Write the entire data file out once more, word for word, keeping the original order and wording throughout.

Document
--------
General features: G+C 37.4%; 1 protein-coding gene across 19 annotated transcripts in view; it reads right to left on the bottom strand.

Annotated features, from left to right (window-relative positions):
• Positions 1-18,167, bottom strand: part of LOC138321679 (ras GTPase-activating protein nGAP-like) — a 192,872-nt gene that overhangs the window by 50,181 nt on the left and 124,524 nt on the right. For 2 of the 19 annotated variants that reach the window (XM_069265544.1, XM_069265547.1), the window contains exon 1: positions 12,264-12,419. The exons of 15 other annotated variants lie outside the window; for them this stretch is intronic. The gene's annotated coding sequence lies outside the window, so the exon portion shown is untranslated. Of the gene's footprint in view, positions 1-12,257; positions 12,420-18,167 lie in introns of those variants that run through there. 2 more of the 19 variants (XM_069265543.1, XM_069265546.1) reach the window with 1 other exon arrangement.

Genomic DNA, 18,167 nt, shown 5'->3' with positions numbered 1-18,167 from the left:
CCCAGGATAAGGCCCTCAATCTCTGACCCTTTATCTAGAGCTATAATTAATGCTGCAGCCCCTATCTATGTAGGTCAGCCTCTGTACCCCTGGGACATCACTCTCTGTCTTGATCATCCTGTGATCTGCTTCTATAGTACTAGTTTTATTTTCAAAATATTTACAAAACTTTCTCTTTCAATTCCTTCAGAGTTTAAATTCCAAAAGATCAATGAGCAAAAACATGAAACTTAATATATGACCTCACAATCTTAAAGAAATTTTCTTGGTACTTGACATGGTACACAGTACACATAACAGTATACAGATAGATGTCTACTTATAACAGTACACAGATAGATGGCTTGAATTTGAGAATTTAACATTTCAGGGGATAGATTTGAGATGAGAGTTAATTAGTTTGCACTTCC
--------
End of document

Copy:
General features: G+C 37.4%; 1 protein-coding gene across 19 annotated transcripts in view; it reads right to left on the bottom strand.

Annotated features, from left to right (window-relative positions):
• Positions 1-18,167, bottom strand: part of LOC138321679 (ras GTPase-activating protein nGAP-like) — a 192,872-nt gene that overhangs the window by 50,181 nt on the left and 124,524 nt on the right. For 2 of the 19 annotated variants that reach the window (XM_069265544.1, XM_069265547.1), the window contains exon 1: positions 12,264-12,419. The exons of 15 other annotated variants lie outside the window; for them this stretch is intronic. The gene's annotated coding sequence lies outside the window, so the exon portion shown is untranslated. Of the gene's footprint in view, positions 1-12,257; positions 12,420-18,167 lie in introns of those variants that run through there. 2 more of the 19 variants (XM_069265543.1, XM_069265546.1) reach the window with 1 other exon arrangement.

Genomic DNA, 18,167 nt, shown 5'->3' with positions numbered 1-18,167 from the left:
CCCAGGATAAGGCCCTCAATCTCTGACCCTTTATCTAGAGCTATAATTAATGCTGCAGCCCCTATCTATGTAGGTCAGCCTCTGTACCCCTGGGACATCACTCTCTGTCTTGATCATCCTGTGATCTGCTTCTATAGTACTAGTTTTATTTTCAAAATATTTACAAAACTTTCTCTTTCAATTCCTTCAGAGTTTAAATTCCAAAAGATCAATGAGCAAAAACATGAAACTTAATATATGACCTCACAATCTTAAAGAAATTTTCTTGGTACTTGACATGGTACACAGTACACATAACAGTATACAGATAGATGTCTACTTATAACAGTACACAGATAGATGGCTTGAATTTGAGAATTTAACATTTCAGGGGATAGATTTGAGATGAGAGTTAATTAGTTTGCACTTCC